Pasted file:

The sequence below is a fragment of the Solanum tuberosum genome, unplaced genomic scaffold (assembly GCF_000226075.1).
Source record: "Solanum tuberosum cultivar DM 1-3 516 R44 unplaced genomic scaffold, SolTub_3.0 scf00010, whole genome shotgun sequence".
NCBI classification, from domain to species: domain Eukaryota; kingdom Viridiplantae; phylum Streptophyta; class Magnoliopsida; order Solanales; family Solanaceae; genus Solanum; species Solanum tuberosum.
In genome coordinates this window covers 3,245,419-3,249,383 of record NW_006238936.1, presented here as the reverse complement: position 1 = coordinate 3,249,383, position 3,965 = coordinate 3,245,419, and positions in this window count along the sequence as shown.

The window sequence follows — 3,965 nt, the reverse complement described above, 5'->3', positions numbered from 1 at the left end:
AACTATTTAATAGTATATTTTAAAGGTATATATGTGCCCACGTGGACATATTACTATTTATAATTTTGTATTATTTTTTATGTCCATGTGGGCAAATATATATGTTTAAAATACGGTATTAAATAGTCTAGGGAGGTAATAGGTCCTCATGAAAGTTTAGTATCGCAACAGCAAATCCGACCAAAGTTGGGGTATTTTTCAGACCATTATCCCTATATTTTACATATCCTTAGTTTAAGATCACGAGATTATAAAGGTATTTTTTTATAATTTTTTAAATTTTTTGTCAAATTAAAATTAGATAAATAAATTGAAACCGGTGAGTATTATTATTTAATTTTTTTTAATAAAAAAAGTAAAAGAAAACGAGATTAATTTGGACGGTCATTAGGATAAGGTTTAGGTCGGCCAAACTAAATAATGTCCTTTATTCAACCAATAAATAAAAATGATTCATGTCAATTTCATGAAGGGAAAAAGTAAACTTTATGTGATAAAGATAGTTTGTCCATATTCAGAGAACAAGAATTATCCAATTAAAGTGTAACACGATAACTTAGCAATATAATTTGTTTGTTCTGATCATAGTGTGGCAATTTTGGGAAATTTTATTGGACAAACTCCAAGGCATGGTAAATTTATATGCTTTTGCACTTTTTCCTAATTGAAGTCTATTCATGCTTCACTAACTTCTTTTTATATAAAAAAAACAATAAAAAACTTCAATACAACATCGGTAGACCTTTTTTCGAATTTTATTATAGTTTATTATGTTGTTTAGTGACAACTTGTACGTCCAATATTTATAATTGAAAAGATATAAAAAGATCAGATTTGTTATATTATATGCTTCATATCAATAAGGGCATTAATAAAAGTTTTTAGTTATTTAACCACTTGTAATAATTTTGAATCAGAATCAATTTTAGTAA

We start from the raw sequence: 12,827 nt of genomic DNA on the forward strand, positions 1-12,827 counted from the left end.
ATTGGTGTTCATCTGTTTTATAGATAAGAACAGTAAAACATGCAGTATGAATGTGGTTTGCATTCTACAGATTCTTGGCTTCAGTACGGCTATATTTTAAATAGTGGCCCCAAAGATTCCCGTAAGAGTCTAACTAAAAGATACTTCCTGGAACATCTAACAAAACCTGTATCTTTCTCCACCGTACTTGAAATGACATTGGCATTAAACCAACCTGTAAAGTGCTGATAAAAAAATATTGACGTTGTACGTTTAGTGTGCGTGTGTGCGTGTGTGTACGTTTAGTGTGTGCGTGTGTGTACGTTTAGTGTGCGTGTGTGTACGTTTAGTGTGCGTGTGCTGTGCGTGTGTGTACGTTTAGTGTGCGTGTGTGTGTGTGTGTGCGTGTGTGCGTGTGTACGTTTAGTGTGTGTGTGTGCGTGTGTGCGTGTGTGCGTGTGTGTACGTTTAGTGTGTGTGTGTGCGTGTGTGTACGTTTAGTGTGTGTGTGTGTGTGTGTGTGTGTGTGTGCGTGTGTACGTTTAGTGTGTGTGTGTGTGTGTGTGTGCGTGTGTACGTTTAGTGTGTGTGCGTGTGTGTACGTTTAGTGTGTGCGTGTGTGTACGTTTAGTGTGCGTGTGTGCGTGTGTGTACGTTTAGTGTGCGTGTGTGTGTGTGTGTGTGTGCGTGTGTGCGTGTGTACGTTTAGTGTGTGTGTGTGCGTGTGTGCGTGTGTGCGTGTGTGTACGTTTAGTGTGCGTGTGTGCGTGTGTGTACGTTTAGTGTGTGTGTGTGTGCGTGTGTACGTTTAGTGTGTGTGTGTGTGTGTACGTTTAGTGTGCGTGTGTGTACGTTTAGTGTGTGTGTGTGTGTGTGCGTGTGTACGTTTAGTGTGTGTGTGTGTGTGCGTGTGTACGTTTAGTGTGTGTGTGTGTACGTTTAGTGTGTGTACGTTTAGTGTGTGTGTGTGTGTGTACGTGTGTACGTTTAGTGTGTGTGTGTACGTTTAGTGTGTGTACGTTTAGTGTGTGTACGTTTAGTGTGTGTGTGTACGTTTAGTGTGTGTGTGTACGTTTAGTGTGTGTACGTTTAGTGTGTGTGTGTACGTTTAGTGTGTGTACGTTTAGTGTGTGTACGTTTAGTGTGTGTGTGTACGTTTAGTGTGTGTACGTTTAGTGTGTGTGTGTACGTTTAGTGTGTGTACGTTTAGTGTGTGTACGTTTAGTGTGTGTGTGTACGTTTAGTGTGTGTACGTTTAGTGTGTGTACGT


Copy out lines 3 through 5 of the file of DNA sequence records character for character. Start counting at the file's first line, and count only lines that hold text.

NCBI classification, from domain to species: domain Eukaryota; kingdom Viridiplantae; phylum Streptophyta; class Magnoliopsida; order Solanales; family Solanaceae; genus Solanum; species Solanum tuberosum.
In genome coordinates this window covers 3,245,419-3,249,383 of record NW_006238936.1, presented here as the reverse complement: position 1 = coordinate 3,249,383, position 3,965 = coordinate 3,245,419, and positions in this window count along the sequence as shown.

The window sequence follows — 3,965 nt, the reverse complement described above, 5'->3', positions numbered from 1 at the left end: